Read The Surrendered by Chang-rae Lee Online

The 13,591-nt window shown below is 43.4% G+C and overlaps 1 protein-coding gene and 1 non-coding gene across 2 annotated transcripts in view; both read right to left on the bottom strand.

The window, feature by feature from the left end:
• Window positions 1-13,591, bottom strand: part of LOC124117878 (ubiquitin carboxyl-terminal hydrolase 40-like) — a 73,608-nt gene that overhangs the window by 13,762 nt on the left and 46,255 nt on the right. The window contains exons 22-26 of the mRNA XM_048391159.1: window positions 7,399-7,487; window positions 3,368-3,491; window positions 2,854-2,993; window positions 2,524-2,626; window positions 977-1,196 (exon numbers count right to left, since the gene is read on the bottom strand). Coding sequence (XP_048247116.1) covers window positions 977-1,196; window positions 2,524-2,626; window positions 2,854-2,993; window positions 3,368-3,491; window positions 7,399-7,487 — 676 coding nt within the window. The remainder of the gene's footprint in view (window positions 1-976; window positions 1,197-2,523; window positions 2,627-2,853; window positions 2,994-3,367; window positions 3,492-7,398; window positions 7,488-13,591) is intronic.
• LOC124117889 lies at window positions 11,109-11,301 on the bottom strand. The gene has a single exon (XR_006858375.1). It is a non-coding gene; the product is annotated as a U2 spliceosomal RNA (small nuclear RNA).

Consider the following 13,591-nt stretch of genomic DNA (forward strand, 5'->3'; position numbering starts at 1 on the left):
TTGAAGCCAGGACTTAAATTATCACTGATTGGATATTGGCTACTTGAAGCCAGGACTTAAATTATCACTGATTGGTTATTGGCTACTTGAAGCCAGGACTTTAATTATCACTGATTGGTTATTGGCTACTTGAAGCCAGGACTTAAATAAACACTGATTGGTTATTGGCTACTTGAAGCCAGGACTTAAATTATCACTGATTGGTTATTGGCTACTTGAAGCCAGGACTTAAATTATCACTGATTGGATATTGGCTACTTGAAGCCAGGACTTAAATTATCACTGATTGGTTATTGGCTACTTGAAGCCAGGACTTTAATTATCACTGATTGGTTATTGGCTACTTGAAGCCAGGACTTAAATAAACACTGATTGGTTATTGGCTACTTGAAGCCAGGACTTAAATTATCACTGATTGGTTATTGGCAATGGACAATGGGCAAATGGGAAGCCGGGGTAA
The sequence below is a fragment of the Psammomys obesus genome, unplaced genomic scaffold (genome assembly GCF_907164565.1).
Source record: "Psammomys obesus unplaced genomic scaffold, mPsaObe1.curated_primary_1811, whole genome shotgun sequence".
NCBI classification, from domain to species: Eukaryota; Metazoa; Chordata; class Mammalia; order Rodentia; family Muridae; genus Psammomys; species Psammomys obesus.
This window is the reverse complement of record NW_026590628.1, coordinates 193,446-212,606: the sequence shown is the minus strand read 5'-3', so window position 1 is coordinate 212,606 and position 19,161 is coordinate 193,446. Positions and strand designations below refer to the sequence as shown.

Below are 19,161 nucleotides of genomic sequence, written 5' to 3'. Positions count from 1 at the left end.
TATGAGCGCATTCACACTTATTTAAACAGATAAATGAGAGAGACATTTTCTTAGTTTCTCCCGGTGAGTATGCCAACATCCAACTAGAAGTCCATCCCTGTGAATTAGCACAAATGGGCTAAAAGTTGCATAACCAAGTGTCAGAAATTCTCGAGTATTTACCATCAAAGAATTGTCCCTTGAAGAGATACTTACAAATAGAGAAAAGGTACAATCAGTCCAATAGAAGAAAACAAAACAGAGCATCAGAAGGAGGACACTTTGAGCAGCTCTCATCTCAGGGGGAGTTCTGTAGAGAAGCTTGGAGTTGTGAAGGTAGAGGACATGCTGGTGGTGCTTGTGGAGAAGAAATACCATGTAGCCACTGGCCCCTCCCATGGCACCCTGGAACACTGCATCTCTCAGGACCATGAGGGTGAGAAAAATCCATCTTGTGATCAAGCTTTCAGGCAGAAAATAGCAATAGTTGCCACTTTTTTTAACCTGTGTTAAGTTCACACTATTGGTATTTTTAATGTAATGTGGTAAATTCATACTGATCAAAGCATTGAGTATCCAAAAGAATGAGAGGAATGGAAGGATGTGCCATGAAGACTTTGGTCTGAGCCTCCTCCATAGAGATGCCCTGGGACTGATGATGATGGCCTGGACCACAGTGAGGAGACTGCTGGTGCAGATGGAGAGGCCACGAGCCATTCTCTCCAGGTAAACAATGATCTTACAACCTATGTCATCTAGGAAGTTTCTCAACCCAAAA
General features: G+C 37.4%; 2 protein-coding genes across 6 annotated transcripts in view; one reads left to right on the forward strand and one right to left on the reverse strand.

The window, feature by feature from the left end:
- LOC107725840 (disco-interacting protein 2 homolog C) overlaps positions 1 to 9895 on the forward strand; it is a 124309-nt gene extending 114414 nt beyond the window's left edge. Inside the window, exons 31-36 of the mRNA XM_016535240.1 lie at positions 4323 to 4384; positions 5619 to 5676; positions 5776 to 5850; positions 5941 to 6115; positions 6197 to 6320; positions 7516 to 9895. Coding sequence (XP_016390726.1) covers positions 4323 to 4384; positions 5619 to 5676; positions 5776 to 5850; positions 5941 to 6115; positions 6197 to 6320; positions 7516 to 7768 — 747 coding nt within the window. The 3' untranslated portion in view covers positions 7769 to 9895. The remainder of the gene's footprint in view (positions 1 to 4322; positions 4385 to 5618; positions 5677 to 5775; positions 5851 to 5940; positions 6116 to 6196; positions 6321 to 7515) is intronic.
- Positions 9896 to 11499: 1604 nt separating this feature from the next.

A stunning story about how love and war inalterably change the lives of those they touch, The Surrendered is elegant, suspenseful, and unforgettable: a profound meditation on the nature of heroism and sacrifice, the power of love, and the possibilities for mercy and salvation.With his three critically acclaimed novels, Chang-rae Lee has established himself as one of the moA stunning story about how love and war inalterably change the lives of those they touch, The Surrendered is elegant, suspenseful, and unforgettable: a profound meditation on the nature of heroism and sacrifice, the power of love, and the possibilities for mercy and salvation.With his three critically acclaimed novels, Chang-rae Lee has established himself as one of the most talented writers of contemporary literary fiction. Now, with The Surrendered, Lee has created a book that amplifies everything we've seen in his previous works, and reads like nothing else. It is a brilliant, haunting, heartbreaking story about how love and war inalterably change the lives of those they touch. June Han was only a girl when the Korean War left her orphaned; Hector Brennan was a young GI who fled the petty tragedies of his small town to serve his country. When the war ended, their lives collided at a Korean orphanage where they vied for the attentions of Sylvie Tanner, the beautiful yet deeply damaged missionary wife whose elusive love seemed to transform everything. Thirty years later and on the other side of the world, June and Hector are reunited in a plot that will force them to come to terms with the mysterious secrets of their past, and the shocking acts of love and violence that bind them together. As Lee unfurls the stunning story of June, Hector, and Sylvie, he weaves a profound meditation on the nature of heroism and sacrifice, the power of love, and the possibilities for mercy, salvation, and surrendering oneself to another. Combining the complex themes of identity and belonging of Native Speaker and A Gesture Life with the broad range, energy, and pure storytelling gifts of Aloft, Chang-rae Lee has delivered his most ambitious, exciting, and unforgettable work yet. It is a mesmerizing novel, elegantly suspenseful and deeply affecting....